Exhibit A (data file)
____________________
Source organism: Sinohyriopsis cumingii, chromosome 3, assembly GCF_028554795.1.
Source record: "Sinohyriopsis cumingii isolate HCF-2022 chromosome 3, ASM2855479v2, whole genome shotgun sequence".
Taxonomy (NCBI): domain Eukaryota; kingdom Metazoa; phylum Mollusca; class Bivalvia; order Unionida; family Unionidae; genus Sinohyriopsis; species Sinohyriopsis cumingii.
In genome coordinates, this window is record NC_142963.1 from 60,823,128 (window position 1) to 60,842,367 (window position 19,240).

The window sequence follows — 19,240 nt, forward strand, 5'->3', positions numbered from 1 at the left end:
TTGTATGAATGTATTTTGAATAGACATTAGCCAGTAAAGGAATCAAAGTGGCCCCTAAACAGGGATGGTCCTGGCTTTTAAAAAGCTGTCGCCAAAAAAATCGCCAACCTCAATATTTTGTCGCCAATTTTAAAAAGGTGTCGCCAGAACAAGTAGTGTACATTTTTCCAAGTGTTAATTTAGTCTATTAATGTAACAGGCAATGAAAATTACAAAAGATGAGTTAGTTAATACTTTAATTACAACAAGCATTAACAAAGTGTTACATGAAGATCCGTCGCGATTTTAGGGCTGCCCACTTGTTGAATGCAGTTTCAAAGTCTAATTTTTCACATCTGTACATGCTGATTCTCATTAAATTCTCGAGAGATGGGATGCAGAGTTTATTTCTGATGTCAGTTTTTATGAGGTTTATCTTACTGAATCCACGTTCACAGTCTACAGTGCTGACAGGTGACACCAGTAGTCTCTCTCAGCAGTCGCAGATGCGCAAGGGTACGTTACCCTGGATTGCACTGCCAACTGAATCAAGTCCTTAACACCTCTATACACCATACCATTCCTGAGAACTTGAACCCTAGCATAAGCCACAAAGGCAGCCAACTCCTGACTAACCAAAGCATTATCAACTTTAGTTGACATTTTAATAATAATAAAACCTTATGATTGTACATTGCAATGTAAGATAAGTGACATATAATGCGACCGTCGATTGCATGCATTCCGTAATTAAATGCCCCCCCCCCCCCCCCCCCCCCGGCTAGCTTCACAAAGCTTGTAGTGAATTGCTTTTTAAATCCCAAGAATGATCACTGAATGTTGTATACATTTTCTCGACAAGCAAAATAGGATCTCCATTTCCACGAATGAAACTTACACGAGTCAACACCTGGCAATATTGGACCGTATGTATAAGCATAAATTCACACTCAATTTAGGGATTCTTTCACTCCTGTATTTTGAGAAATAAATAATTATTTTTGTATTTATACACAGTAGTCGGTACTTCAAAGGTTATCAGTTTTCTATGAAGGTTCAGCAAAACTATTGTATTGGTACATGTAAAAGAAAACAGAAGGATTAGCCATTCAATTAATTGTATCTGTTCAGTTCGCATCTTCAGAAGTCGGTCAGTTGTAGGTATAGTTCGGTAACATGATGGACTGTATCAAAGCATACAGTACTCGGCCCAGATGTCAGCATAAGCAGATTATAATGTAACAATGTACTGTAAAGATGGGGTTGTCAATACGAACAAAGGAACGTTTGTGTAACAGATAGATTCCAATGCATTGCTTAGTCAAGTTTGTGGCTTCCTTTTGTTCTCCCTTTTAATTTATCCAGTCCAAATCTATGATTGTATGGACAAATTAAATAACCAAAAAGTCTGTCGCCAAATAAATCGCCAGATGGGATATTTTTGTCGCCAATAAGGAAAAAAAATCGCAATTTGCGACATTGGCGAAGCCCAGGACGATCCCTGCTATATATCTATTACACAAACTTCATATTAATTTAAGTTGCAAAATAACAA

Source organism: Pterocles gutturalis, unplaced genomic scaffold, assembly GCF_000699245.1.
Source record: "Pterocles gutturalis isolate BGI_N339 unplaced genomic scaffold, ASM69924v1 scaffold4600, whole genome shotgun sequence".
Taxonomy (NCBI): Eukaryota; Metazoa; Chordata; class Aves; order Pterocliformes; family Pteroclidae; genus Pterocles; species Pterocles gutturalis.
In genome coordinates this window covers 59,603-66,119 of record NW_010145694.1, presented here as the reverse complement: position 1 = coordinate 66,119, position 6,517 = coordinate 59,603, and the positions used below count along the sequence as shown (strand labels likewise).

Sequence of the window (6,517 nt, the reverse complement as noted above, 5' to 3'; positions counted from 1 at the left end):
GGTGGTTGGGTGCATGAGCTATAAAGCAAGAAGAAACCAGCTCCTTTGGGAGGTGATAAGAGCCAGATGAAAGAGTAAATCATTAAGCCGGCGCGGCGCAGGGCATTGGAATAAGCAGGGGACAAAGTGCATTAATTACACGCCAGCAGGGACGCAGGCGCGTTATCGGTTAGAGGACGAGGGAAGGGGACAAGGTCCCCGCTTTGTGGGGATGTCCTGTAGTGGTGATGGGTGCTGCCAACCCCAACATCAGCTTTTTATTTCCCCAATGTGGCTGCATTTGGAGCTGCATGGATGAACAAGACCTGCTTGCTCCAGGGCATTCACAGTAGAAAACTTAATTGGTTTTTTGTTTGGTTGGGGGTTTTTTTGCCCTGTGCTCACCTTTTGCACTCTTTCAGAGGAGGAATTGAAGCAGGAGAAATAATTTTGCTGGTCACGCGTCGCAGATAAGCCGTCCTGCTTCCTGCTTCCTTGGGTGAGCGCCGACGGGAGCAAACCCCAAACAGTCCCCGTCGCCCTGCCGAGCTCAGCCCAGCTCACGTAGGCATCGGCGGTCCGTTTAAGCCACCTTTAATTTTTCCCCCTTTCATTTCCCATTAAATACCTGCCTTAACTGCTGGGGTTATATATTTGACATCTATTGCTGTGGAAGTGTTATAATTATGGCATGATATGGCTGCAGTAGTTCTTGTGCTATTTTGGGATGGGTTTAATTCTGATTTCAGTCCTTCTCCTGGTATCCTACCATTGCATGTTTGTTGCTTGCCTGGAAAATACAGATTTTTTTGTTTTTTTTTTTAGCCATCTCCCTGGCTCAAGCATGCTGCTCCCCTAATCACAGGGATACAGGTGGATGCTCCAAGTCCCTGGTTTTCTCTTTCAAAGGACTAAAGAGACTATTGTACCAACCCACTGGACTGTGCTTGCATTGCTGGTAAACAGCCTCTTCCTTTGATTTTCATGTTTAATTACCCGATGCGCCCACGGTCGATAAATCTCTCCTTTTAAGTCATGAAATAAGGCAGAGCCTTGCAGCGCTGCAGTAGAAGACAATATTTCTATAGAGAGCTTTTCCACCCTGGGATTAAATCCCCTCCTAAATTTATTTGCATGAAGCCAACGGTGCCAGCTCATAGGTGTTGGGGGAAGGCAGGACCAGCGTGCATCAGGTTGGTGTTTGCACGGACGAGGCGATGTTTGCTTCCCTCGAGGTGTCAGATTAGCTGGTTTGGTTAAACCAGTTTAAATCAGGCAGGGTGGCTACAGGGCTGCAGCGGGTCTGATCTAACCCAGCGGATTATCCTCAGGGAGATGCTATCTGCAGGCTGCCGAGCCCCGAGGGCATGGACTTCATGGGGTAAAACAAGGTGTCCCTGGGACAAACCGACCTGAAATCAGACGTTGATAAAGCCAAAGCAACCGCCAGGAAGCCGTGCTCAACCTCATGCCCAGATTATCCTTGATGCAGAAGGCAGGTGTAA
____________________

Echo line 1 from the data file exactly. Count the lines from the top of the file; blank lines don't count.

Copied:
Source organism: Sinohyriopsis cumingii, chromosome 3, assembly GCF_028554795.1.